Prevalence of long-term patient-reported consequences of treatment for colorectal cancer: a systematic review

Document Type : Systematic Review or Meta Analysis


1 Faculty of Science, School of Psychology, Quality of Life Office, University of Sydney, Sydney, Australia

2 Faculty Medicine and Health, Sydney Nursing School, Cancer Nursing Research Unit (CNRU), University of Sydney, Sydney, Australia

3 Department of Radiation Oncology, Leiden University Medical Center, Leiden, The Netherlands

4 Faculty of Medicine and Health, Discipline of Surgery, University of Sydney, Sydney, Australia Surgical Outcomes Research Centre (SOuRCe), Royal Prince Alfred Hospital, Sydney, Australia

5 Faculty of Science, School of Psychology, Quality of Life Office, University of Sydney, Sydney, Australia Faculty Medicine and Health, Sydney Nursing School, Cancer Nursing Research Unit (CNRU), University of Sydney, Sydney, Australia


Aim: Colorectal cancer (CRC) survivors experience persistent late effects of treatments, including a range of symptoms and functional impairments. There is limited evidence on the prevalence of such problems in CRC survivors. We conducted a systematic review to synthesise the evidence on the range and prevalence of patient-reported symptoms and functioning impairments experienced by CRC survivors in the acute and long-term period following their primary treatment for CRC.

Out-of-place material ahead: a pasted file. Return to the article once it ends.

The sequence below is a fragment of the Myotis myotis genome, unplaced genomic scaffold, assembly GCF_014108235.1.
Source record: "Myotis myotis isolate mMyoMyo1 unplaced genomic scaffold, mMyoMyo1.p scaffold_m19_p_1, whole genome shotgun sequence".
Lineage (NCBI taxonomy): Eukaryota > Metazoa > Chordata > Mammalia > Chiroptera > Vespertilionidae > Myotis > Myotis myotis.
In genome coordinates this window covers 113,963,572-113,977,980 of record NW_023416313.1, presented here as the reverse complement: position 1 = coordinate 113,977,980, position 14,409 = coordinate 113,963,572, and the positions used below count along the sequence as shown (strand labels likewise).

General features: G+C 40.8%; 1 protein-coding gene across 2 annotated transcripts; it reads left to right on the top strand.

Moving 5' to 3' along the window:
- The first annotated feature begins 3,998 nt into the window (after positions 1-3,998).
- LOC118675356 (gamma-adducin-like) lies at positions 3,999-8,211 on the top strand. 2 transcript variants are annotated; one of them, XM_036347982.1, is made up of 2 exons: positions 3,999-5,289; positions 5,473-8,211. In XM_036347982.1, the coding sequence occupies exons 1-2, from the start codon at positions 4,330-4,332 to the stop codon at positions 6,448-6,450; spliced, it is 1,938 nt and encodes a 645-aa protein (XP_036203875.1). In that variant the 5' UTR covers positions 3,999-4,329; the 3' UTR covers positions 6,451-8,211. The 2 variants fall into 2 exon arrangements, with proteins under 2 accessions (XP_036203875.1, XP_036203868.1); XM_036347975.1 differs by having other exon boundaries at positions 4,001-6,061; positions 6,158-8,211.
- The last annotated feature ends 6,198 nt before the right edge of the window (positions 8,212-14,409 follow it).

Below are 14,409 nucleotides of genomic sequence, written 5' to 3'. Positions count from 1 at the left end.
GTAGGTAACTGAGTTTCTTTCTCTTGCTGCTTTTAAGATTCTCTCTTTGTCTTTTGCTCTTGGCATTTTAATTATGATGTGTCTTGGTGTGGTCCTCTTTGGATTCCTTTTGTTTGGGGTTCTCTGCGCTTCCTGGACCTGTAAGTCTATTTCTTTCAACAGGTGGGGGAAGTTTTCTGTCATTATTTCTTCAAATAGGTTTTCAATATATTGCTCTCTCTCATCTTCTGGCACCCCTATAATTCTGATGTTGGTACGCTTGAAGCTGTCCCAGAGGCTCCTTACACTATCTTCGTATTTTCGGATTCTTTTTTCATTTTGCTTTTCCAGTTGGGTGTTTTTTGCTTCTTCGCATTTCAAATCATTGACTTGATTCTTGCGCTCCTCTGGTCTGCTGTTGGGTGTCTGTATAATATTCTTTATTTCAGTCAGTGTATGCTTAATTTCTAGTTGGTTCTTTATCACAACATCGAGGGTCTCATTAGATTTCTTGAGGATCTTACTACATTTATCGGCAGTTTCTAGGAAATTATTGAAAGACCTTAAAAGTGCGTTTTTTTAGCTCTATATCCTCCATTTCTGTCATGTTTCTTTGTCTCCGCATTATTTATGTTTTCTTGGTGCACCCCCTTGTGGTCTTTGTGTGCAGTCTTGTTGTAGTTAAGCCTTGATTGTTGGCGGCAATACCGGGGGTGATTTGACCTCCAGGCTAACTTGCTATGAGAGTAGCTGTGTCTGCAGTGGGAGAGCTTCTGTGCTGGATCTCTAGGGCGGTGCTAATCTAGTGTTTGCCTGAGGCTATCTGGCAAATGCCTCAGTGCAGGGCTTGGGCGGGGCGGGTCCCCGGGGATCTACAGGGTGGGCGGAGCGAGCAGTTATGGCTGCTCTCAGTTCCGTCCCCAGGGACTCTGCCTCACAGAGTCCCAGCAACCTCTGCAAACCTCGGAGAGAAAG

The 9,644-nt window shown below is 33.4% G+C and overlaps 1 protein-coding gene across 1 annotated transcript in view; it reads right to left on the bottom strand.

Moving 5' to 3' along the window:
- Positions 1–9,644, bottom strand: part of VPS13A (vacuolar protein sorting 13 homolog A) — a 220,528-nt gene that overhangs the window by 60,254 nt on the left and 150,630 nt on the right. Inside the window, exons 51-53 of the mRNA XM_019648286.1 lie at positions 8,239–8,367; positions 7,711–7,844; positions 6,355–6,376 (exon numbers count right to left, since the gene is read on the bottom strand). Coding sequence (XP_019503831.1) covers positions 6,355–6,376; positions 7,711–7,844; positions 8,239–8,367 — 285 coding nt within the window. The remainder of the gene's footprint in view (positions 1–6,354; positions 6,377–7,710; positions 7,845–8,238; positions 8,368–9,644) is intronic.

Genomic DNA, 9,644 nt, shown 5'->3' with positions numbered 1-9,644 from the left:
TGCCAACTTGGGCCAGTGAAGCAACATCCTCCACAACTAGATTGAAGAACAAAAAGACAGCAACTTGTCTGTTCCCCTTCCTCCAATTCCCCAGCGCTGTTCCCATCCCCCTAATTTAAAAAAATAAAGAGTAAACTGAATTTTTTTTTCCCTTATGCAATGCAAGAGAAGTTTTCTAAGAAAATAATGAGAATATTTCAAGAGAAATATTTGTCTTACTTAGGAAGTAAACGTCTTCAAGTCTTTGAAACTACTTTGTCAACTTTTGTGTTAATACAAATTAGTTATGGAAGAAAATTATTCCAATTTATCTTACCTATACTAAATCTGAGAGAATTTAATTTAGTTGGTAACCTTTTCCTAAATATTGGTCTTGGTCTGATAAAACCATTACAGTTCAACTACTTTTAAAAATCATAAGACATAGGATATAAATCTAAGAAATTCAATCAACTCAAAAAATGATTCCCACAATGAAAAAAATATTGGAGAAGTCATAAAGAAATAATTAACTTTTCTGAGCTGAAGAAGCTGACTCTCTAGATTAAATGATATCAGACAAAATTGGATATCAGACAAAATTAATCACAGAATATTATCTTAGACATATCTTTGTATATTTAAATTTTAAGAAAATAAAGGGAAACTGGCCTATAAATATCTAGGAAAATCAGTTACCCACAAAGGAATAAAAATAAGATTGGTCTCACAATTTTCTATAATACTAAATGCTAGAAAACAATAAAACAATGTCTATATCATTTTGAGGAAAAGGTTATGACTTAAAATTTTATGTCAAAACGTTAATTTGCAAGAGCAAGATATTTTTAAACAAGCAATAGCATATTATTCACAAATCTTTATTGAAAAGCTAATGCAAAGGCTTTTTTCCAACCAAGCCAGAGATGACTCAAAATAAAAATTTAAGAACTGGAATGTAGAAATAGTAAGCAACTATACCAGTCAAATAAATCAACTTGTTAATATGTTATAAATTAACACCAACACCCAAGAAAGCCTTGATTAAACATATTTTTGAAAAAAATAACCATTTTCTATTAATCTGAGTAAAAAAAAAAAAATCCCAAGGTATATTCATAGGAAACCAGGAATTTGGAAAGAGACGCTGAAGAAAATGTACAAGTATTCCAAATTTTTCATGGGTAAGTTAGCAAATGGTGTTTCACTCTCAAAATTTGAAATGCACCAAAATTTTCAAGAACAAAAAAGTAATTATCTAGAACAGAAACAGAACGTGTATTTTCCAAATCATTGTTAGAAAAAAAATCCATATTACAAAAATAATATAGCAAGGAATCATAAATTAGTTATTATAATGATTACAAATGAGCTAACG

Method: We searched MEDLINE, Embase, Pubmed, Cochrane electronic databases (from 2000 to April 2021) to identify studies reporting longitudinal prevalence (i.e. a minimum of two assessment time-points) of any patient-reported outcomes (PROs) at 12 months or more since treatment. Two reviewers independently screened and extracted data on study characteristics and PRO prevalence. PROs were synthesised descriptively across time-points, from baseline before treatment, during treatment and up to 3-years post-treatment to determine prevalence of PROs over time and the extent of persistent problems in long-term post-treatment survivorship.
Results: Of 5587 studies screened, 29 met eligibility and were included. Three years after primary treatment, up to 55-65% of colon cancer survivors reported issues with mobility and 40% reported pain and discomfort. Fecal incontinence was reported by up to 83% of rectal cancer survivors. High prevalence of problems with sexual and urinary function were also reported.
Conclusion: Persistent late effects of treatment, assessed with validated patient-reported measures, should be screened for early in post-treatment survivorship to detect problems and refer to appropriate management strategies to reduce symptom burden and improve quality of life of CRC survivors.


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